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Virtual Currency Would Give Scots Virtual Independence

30/04/2013 11:48 BST | Updated 30/06/2013 10:12 BST

Last week's opening skirmish in Scotland's War of Independence exposed a flaw in the nationalist battle plan that the unionists were quick to exploit: an independent Scotland would continue to use the Great British pound, irrespective of threats from Westminster.

In the halcyon days before the crisis, the euro seemed the natural dinero of a vibrant, continental Scotland, clearly differentiated from its parochial, isolationist neighbour by the colour of its money, but not now.

With the euro currently as appealing as a nine bob note and with no end in sight to the crisis, the Yes camp thinks retaining the pound may be the only viable option. Yet the eurozone crisis has clearly highlighted the dangers of monetary union without fiscal union.

Scotland without control of its monetary policy would be a semi-independent nation. Yet there's a much more exciting and transformative option that voters won't be offered in the referendum next year: that the Scottish people introduce their own currency.

There's no need for a Scottish central bank. Banks are so last century, leviathans left over from a bygone age. A more equitable solution is to form a limited liability partnership that everyone in Scotland aged 16 years and over has the right to join. I'd call it the Darien Partnership to cock a snook at the past, but some Scots might be superstitious.

The partnership issues a virtual currency, the value of which is pegged to the pound. Let's call it the 'merk' to give it a wee bit of Scots heritage, and let's divide it into 100 ceuds. The merk is what's known as a 'complimentary currency' (like Nectar points or Airmiles), meaning that it's used as well as the pound - sometimes in the same transaction - rather than in place of the pound. The merk is non-exchangeable, like the Chinese Yuan; it doesn't exist outside of Scotland so it can't be siphoned off by bankers or manipulated by speculators.

Merks are spent in store via a mobile phone, or online via a tablet or PC. There's no need to carry two types of cash or extra plastic cards. Merchants will need additional readers and new EPoS software but that's not a big deal. All the technology is readily available. Partners receive merks electronically, directly into their online account. (Yes, I know some people have neither a mobile phone nor Internet access but, hey, no system is perfect.)

Money supply is created when the partnership issues loans (like banks), on behalf of the Scottish people, to organisations domiciled in Scotland. Loanees will be expected to pay their workers in merks for at least one day per week.

But why would anyone accept this Scottish funny money when it's a) invisible and b) not backed by gold? First of all, it's an abundant source of working capital that will set Scottish businesses free of bank debt. It's interest-free; with merks you pay a percentage fee (known as 'demurrage') for the use of the money, which is automatically deducted as merks arrive in your account. If the demurrage percentage is set below bank interest cost, then the cost of making goods in merks in Scotland will be less than in pounds. Scottish services will cost less to provide. Demurrage will cover the costs of operating the currency system and could do a lot more besides.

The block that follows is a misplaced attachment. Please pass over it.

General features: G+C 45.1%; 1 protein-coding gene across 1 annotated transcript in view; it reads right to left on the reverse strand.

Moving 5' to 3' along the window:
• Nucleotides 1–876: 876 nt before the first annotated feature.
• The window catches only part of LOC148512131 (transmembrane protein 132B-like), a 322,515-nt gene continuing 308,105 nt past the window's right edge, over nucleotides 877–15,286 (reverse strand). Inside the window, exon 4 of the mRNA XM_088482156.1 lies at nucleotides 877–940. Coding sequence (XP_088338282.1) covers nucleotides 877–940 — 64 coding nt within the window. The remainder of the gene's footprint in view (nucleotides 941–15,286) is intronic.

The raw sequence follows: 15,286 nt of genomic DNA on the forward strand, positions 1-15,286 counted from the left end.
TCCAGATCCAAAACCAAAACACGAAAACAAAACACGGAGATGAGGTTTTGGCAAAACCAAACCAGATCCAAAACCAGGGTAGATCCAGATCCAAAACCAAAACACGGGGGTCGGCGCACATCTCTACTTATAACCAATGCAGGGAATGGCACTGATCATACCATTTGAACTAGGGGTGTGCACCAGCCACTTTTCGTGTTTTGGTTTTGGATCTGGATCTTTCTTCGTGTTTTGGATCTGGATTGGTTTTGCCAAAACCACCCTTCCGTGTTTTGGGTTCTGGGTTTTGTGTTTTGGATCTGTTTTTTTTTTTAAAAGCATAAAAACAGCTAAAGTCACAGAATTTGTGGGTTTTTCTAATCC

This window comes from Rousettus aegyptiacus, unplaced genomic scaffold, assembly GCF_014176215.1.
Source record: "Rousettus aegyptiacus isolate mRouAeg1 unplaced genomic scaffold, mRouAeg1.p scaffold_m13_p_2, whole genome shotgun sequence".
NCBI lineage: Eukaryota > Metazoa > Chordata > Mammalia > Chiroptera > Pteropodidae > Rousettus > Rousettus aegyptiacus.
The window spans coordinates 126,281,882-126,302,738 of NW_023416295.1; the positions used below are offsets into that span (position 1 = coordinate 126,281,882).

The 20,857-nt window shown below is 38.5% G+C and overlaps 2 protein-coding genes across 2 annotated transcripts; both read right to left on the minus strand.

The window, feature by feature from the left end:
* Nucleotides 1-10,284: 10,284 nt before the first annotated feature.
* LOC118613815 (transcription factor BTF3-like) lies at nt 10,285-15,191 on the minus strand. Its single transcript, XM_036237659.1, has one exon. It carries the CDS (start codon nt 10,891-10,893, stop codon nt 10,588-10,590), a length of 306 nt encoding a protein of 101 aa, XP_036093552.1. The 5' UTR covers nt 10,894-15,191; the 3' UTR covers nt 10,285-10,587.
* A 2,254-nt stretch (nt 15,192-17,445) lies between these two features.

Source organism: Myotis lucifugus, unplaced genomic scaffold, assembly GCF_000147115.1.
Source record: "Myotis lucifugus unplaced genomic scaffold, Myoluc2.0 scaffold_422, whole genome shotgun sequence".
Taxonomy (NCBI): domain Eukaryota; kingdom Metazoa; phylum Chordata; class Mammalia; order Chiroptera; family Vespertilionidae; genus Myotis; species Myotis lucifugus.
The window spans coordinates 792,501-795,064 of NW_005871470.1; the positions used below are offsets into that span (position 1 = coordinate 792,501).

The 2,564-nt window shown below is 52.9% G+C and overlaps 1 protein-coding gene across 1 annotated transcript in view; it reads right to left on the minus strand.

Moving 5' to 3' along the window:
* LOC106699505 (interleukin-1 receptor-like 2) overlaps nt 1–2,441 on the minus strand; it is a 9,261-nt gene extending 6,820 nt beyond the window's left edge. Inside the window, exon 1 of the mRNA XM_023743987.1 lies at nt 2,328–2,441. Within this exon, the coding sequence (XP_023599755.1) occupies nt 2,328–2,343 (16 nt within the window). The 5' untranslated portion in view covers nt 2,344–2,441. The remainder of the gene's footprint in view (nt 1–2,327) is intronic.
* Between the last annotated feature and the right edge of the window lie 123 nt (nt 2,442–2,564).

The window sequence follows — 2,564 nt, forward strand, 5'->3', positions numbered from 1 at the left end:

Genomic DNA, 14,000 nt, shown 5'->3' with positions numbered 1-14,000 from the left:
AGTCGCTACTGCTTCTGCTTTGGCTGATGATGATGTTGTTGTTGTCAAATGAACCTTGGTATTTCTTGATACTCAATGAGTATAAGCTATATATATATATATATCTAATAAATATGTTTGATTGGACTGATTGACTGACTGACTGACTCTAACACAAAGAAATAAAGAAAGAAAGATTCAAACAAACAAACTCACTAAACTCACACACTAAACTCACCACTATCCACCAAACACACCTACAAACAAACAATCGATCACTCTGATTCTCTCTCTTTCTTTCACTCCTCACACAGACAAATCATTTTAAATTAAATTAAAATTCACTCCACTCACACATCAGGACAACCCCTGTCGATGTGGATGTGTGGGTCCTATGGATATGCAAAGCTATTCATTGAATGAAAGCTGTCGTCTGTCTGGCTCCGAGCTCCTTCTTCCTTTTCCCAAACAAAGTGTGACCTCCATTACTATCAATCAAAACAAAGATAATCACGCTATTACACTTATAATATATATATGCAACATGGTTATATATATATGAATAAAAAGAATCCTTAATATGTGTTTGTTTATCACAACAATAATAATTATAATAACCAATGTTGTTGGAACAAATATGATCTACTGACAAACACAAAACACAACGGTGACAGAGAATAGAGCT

Scottish businesses will be able to manufacture in merks and export in fiat currencies. Since the merk only exists in Scotland, it will provide an incentive to use Scottish suppliers. Scottish businesses will be able to compete with multi-nationals. High streets will come back to life. There'll be money for infrastructure projects and to build houses. Scottish agriculture will become viable again and there'll be huge savings in carbon cost. Wealth created in Scotland will stay in Scotland rather than being drained away to London or leeched out to tax havens, but value will generally be stored in productive assets rather than in bank vaults.

Since demurrage is applied to unspent merks every month (known as 'negative interest'), account holders will have an incentive to spend their merks before they devalue. Merks left in a user's account will eventually become worthless. It will make sense to invest surplus merks in, say, apple trees or chickens or green energy.

Demurrage discourages hoarding. It speeds up the velocity of money (the number of times a merk is spent over a given period), which stimulates economic activity (as businesses spring up to soak up surplus money). It also counters inflation.

Tens of thousands of jobs will be created. Unemployment will be virtually eradicated. Soon it will be possible to use the merk for all of life's essentials - food, accommodation, utilities, public transport, regional taxes, but the pound will still be used for most major transactions in Scotland and tourists from England will still be able to spend their own money.

At some stage there'll be a problem with the Treasury and HMRC but 5 million Scots will no doubt send them homewards, tae think again - especially when they can demonstrate the massive cost benefits of a vibrant merk-economy to British coffers.

Eventually Scottish people will come to realise that they've gained independence without having voted for it. They'll be free of the liabilities of banks and the self-serving electioneering of politicians in both London and Edinburgh. The state in Scotland will have shifted from being a partisan instrument serving the interests of a political and economic elite to an extension or representation of the civil society of which all of us in Britain are a part.

But Scotland's virtual currency advantage won't last long. Wales, Northern Ireland and the nine English regions will soon have complimentary currencies of their own.